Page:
Posted by Jeff Lipshaw
The Wall Street Journal leads the Marketplace section today with an article on the impending crossing of the $1,000 per hour rate for some of the top lawyers in some of the top New York City law firms, like antitrust guru (and former director of the FTC Bureau of Competition) Kevin Arquit (right) at Simpson Thatcher.
To me, it's just a number. As a GC, I was far more interested in total budgets and value-propositions than the hourly rate. So I could see ponying up an ungodly hourly rate for the certain few (like Kevin or his counterpart at Weil Gotshal, the handsome and debonair Steve Newborn) who could bring value to bear (Brackett Denniston III, the GC of General Electric allows as he has done the same). I scratch my head more at paying a litigator that much for two reasons: it piles up quickly, and I can only imagine a very few "bet the company" cases that would warrant fees at that level. Indeed, one of our strategies within the company was to bid out important but not mission critical work to high quality lawyers at non-financial center firms. As an example, we pushed much of our national products liability litigation to the Butler Snow firm in Jackson, Mississippi.
But the psychological impact of barriers like this - 1,000 internals on the Dow, the millionth customer, 75,000 discrete hits on SiteMeter - are interesting.
Thursday, May 24, 2007
A law firm partnership agreement was amended by majority vote in a manner that impacted on compensation to withdrawing partners. The New York Court of Appeals upheld an Appellate Division decision holding that the amendment was proper because "the agreement, by its terms, unamiguously permits amendments thereto by majority vote."
Former equity partners at Fish & Neave, an intellectual property firm that has since merged with Ropes & Gray, had sued both firms after the firm had changed its accounting system in a manner that affected the compensation due to departing partners. The change had been implemented to attract potential lateral partners or a merger opportunity. Two lawyers who left after the amendment had been passed sued claiming, among other things, that the amendment should be invalidated. The court held that the amendment was properly implemented by majority vote because the agreement clearly provided that all partnership questions be resolved in a such a manner. (Mike Frisch)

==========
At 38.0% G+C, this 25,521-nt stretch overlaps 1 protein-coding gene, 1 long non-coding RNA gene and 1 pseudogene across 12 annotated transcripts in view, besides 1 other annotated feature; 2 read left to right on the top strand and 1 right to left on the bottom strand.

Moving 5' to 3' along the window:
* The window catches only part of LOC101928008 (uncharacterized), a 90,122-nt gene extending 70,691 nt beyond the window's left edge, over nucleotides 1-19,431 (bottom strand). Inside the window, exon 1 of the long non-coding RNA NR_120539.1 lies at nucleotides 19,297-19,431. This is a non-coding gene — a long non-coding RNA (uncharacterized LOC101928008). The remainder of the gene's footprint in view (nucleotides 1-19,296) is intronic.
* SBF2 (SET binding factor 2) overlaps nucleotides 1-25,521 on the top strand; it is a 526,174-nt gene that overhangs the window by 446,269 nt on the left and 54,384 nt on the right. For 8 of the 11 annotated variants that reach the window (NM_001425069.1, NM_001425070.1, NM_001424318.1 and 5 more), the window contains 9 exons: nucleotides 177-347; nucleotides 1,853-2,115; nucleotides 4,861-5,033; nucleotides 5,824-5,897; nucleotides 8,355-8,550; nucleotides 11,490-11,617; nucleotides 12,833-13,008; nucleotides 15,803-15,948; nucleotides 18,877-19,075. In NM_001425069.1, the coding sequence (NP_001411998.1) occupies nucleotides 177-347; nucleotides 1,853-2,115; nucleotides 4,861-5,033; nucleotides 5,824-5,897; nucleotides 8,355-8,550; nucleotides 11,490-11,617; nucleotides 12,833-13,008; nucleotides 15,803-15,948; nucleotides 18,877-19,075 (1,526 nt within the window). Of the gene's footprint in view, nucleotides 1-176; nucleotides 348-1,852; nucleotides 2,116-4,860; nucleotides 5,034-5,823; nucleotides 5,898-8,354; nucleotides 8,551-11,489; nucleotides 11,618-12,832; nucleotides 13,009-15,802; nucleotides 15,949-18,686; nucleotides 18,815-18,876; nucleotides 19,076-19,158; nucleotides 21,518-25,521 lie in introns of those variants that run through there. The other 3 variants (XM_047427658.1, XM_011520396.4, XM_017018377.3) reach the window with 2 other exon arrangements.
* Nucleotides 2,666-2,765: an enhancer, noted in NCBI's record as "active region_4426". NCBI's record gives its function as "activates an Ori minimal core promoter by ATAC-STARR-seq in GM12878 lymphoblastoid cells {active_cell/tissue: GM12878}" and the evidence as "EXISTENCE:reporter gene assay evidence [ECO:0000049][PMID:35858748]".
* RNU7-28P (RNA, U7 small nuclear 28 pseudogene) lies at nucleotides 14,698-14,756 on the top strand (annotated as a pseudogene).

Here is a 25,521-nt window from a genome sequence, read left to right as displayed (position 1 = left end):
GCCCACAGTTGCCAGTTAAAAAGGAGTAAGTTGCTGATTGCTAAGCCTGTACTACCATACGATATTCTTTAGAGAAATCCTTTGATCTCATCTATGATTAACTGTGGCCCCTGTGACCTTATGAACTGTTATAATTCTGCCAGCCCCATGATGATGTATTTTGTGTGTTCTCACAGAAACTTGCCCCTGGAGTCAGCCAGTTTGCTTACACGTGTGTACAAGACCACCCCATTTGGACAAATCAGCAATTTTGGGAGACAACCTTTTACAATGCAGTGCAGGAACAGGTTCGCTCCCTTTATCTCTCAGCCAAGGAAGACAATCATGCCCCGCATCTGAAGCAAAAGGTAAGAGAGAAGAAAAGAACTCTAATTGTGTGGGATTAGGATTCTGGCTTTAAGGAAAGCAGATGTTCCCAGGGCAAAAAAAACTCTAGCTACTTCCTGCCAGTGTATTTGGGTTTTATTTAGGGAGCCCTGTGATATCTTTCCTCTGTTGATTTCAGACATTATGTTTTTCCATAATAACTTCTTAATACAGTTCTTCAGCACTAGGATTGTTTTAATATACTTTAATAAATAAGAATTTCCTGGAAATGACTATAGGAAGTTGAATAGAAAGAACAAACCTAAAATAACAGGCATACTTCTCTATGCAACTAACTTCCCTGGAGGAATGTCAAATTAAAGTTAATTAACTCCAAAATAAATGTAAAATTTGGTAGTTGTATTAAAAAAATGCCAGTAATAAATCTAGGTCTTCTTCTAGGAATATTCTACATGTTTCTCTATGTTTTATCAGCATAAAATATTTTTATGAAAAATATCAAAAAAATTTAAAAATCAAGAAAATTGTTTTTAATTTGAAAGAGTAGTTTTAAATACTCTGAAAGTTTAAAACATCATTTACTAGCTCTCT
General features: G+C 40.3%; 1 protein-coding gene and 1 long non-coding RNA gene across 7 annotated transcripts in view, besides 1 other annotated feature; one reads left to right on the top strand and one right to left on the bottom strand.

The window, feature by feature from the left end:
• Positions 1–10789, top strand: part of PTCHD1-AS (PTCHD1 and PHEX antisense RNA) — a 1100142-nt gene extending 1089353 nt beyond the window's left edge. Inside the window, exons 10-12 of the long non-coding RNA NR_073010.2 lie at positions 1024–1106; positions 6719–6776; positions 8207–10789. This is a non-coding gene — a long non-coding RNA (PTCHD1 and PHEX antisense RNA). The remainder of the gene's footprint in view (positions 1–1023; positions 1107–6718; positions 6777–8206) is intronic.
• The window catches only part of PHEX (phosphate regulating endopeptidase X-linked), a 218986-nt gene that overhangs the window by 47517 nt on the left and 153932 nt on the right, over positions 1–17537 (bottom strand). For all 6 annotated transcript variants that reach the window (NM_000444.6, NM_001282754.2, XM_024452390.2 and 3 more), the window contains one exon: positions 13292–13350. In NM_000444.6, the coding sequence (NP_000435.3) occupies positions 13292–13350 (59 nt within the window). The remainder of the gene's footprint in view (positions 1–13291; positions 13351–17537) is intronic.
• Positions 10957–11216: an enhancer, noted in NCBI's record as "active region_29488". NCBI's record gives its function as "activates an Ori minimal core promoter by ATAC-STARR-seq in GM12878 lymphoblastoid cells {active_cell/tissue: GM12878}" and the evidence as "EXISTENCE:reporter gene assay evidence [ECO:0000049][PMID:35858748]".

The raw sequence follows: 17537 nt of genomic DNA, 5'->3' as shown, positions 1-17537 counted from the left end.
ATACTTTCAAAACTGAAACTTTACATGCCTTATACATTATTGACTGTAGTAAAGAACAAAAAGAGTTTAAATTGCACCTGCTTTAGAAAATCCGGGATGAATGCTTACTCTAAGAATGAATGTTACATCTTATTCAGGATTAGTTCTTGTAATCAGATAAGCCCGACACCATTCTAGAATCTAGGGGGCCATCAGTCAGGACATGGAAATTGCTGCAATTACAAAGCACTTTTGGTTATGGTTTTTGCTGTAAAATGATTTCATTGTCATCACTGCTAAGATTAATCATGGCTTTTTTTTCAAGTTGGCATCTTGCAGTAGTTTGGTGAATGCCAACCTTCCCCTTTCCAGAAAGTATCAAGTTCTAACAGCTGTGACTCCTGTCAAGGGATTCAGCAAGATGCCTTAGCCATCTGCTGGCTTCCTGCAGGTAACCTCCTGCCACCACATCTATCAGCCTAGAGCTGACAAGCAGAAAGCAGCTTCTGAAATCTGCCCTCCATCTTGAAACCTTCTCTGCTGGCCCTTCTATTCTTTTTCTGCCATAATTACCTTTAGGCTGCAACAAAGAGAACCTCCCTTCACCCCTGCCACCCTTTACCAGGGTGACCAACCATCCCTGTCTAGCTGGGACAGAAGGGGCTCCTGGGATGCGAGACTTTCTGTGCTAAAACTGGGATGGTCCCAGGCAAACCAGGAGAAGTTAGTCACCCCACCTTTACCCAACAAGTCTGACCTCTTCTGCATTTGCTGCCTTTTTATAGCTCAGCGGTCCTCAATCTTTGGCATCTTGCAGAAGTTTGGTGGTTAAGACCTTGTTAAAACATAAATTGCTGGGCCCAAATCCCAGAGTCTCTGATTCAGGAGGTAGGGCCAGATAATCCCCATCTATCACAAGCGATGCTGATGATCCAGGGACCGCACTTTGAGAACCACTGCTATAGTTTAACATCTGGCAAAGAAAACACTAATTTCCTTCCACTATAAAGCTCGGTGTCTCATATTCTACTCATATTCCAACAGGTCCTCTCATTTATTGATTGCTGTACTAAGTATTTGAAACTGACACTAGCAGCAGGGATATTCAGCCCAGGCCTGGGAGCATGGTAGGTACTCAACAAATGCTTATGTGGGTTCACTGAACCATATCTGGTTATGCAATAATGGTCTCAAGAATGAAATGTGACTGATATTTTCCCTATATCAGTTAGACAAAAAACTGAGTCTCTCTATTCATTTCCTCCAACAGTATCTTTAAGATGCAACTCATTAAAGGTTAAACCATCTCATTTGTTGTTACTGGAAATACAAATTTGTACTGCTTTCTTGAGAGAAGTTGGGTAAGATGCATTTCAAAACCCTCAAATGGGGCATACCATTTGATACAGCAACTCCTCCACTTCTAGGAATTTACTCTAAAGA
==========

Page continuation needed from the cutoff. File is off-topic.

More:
Wednesday, April 25, 2007
When I was the general counsel of a large publicly-held company, we had a chief executive officer, my primary advisee (not my primary client, mind you, that was the corporate entity), who I think truly believed that the law and lawyers were put in the world for no reason other than to place barriers or hurdles between where he was and where he wanted to be. No surface answer was ever sufficient to satisfy him. "Why can't we buy back stock now?" "Why can't we sell stock in our public traded subsidiary?" "Why can't we sue X or Y for this?" "Because that's the law" or "because I said so" was never enough. And despite the fact that he wasn't a lawyer, his natural smarts and suspicious take on the whole game made the cross-examination as intense as any grilling to which a Kingsfield-like law professor could ever subject a student.